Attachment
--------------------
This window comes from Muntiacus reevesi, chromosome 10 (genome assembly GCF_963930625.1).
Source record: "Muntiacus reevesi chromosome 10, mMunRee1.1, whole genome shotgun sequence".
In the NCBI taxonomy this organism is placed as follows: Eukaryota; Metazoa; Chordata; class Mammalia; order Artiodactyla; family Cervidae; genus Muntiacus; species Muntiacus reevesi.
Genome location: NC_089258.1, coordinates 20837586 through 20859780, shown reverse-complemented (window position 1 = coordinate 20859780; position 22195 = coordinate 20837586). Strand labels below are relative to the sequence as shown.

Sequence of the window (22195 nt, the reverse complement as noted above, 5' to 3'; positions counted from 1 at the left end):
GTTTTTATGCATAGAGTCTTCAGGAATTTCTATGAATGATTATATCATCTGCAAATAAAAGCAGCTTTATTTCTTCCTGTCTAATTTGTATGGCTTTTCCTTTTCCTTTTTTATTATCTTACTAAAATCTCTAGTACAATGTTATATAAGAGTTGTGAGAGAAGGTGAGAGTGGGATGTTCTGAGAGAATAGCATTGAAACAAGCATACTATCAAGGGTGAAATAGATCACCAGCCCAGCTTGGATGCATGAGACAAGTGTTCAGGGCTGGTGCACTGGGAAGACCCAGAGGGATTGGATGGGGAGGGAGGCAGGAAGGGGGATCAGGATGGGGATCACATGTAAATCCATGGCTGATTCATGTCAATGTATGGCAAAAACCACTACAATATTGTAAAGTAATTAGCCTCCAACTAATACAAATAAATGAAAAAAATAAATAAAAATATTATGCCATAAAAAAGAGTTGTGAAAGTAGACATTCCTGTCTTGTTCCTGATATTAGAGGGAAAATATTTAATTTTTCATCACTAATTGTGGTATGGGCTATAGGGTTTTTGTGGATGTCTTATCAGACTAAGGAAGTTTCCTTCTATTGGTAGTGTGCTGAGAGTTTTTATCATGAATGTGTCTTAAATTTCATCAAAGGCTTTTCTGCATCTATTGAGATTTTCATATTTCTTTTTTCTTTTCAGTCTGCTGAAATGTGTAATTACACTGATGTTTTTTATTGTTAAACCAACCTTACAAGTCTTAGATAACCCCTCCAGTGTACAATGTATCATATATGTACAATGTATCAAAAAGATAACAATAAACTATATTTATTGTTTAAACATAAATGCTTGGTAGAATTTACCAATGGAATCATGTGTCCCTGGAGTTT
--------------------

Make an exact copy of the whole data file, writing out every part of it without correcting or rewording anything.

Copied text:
This window comes from Muntiacus reevesi, chromosome 10 (genome assembly GCF_963930625.1).
Source record: "Muntiacus reevesi chromosome 10, mMunRee1.1, whole genome shotgun sequence".
In the NCBI taxonomy this organism is placed as follows: Eukaryota; Metazoa; Chordata; class Mammalia; order Artiodactyla; family Cervidae; genus Muntiacus; species Muntiacus reevesi.
Genome location: NC_089258.1, coordinates 20837586 through 20859780, shown reverse-complemented (window position 1 = coordinate 20859780; position 22195 = coordinate 20837586). Strand labels below are relative to the sequence as shown.

Sequence of the window (22195 nt, the reverse complement as noted above, 5' to 3'; positions counted from 1 at the left end):
GTTTTTATGCATAGAGTCTTCAGGAATTTCTATGAATGATTATATCATCTGCAAATAAAAGCAGCTTTATTTCTTCCTGTCTAATTTGTATGGCTTTTCCTTTTCCTTTTTTATTATCTTACTAAAATCTCTAGTACAATGTTATATAAGAGTTGTGAGAGAAGGTGAGAGTGGGATGTTCTGAGAGAATAGCATTGAAACAAGCATACTATCAAGGGTGAAATAGATCACCAGCCCAGCTTGGATGCATGAGACAAGTGTTCAGGGCTGGTGCACTGGGAAGACCCAGAGGGATTGGATGGGGAGGGAGGCAGGAAGGGGGATCAGGATGGGGATCACATGTAAATCCATGGCTGATTCATGTCAATGTATGGCAAAAACCACTACAATATTGTAAAGTAATTAGCCTCCAACTAATACAAATAAATGAAAAAAATAAATAAAAATATTATGCCATAAAAAAGAGTTGTGAAAGTAGACATTCCTGTCTTGTTCCTGATATTAGAGGGAAAATATTTAATTTTTCATCACTAATTGTGGTATGGGCTATAGGGTTTTTGTGGATGTCTTATCAGACTAAGGAAGTTTCCTTCTATTGGTAGTGTGCTGAGAGTTTTTATCATGAATGTGTCTTAAATTTCATCAAAGGCTTTTCTGCATCTATTGAGATTTTCATATTTCTTTTTTCTTTTCAGTCTGCTGAAATGTGTAATTACACTGATGTTTTTTATTGTTAAACCAACCTTACAAGTCTTAGATAACCCCTCCAGTGTACAATGTATCATATATGTACAATGTATCAAAAAGATAACAATAAACTATATTTATTGTTTAAACATAAATGCTTGGTAGAATTTACCAATGGAATCATGTGTCCCTGGAGTTT